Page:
The true meaning of Easter



by Pastor Greg Wilson

As a Bible-believing Christian, I stake my all upon the resurrection of Jesus Christ. Without it I would be, as the apostle notes: “of all men most miserable” (1 Cor. 15:19). I cannot understand why some make claim to Christianity, and yet deny the very cornerstone of the Christian faith; i.e., the literal, bodily resurrection of Jesus Christ.

For Christ and His resurrection I have everything, and to it, I owe everything. But for the pagan festival of Easter, I have nothing but contempt!

One need not be a scholar or spend countless hours in research to ascertain that this holiday is a thoroughly pagan ritual. It has no connection to Biblical Christianity. A true child of God ought not observe it in any positive way. Until this century, no Baptist, and many protestants would have nothing to do with it. Baptists, and some protestants were persecuted for their refusal to join in its festivities.

Under the definition for Easter in Webster’s Dictionary (College Edition) one finds: “originally the name of pagan vernal festival . . . Eastre, dawn goddess.” Further reading in an encyclopedia, or most books on the holidays will identify this Eastre with the pagan goddess known variously as Eostre, Ishtar, Semeramis, and Astarte. This is the same Babylonian “Queen of Heaven,” whose worship is condemned in the Word of God (see Jeremiah Chapters 7 and 44).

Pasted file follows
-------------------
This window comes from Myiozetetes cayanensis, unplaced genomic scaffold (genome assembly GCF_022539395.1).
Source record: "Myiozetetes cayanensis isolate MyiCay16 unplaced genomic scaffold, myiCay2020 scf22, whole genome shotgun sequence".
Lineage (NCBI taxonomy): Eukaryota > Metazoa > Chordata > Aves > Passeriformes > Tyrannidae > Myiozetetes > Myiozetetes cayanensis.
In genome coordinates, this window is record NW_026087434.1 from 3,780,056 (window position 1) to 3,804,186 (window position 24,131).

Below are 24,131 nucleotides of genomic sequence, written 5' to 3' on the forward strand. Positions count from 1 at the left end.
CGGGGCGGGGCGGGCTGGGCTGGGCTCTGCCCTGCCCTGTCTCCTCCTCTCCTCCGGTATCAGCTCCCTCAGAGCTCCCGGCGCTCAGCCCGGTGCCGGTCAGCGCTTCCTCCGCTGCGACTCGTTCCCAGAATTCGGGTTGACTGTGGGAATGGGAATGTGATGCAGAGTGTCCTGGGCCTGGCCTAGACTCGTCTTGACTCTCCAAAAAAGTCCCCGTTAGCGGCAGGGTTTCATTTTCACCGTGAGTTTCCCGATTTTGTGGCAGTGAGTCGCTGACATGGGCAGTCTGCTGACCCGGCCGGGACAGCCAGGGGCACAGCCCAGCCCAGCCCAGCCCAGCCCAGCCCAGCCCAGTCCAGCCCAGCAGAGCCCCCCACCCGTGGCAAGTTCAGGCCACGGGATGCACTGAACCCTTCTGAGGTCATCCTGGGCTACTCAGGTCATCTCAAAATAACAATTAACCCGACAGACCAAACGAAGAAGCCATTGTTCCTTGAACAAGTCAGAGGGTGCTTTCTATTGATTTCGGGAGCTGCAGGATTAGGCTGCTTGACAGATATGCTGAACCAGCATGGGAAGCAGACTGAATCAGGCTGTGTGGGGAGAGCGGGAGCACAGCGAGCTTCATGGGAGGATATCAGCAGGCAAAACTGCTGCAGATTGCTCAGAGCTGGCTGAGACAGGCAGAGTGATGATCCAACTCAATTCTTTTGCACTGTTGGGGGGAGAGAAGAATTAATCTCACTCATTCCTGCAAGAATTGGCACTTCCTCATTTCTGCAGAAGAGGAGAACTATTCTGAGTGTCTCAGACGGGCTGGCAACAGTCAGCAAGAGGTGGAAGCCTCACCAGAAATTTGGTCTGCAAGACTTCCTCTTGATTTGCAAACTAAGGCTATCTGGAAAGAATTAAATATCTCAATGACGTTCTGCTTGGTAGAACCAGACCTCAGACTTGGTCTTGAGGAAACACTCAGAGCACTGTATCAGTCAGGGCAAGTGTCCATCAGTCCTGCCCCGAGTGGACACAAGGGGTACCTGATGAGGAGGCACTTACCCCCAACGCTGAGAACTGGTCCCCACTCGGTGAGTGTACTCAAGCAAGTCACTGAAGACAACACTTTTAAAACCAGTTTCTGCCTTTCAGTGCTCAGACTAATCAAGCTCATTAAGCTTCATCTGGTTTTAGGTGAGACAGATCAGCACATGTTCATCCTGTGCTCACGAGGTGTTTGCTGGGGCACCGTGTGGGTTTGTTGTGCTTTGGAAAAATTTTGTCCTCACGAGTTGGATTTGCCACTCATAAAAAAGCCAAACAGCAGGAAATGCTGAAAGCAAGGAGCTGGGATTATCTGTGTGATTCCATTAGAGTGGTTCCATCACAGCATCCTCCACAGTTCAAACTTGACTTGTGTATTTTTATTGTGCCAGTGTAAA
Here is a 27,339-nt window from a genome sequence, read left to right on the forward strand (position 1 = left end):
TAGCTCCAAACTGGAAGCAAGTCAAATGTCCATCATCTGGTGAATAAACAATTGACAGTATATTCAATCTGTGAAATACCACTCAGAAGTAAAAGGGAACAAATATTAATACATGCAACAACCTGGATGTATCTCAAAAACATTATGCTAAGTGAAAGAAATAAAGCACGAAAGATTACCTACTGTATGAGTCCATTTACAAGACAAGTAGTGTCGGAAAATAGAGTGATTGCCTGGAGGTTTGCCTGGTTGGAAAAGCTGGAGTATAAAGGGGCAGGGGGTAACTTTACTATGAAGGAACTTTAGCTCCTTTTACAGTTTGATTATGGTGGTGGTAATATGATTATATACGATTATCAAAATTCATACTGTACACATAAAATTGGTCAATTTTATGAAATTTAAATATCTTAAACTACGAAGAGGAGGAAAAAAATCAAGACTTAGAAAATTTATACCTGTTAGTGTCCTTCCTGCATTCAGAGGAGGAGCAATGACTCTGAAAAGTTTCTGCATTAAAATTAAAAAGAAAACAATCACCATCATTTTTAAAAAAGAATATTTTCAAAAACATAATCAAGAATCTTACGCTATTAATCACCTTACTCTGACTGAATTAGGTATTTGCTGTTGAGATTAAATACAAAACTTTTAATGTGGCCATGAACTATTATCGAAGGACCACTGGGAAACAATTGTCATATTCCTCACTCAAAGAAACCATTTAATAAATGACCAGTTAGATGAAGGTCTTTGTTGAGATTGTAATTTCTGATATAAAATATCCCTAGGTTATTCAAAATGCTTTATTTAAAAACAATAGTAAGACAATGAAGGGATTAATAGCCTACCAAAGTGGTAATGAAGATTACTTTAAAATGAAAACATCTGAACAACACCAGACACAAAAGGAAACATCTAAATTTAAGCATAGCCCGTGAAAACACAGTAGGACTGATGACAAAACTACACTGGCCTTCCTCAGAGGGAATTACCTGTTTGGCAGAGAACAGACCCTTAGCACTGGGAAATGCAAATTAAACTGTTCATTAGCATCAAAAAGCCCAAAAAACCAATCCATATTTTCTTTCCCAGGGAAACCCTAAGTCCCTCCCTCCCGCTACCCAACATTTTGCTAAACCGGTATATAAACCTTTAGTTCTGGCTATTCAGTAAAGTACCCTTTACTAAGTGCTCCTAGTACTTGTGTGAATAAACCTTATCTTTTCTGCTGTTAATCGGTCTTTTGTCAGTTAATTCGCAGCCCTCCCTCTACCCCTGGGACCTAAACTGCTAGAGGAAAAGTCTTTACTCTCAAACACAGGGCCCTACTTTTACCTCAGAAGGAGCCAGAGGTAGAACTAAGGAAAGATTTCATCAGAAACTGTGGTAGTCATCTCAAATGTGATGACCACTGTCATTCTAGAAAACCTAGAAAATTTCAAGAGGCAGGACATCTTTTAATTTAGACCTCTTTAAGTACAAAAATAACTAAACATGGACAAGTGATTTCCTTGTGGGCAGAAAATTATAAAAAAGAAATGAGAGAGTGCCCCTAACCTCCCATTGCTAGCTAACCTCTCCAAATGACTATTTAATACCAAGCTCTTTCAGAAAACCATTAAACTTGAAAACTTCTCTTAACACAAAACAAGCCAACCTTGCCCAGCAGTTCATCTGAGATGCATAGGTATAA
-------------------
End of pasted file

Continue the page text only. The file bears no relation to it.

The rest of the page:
The trappings of the modern Easter, and its associated days are all pagan in origin. Lent is not found in the Bible as a Christian holiday. It is rather borrowed from the 40 days of mourning for Tammuz, the lover/ husband/son of Astarte. God’s Word condemns its observance in Ezekiel 8:14.

There is absolutely no Biblical authority for such days as Ash Wednesday, Palm Sunday, or Maundy Thursday. “Good Friday” is the most bizarre of them all. Any grade school child can see that the Lord could not have died and been buried late Friday, spent three days and three nights in the tomb (Matt. 12:40) and risen again Sunday morning!

The word Easter is mentioned but once in the Authorized (KJV) Version of Scripture (Acts 12:4). There it is being observed by the pagan King Herod not by any Christian.

Some who know the pagan origin of Easter seek to justify its observance by calling it “Resurrection Sunday” rather than by its proper heathen name. This, however, only succeeds in dishonoring all the other Sundays of the year.

Truthfully, for the Christian, every Sunday should be resurrection Sunday! The impact of the resurrection alone can adequately explain why the disciples, who had observed a Saturday Sabbath all their lives, began meeting for worship on the First Day of the week, as we see them doing in Scripture.

Dear Christian, heed God’s admonition found in Jeremiah 10:2:“Learn not the way of the heathen . . .”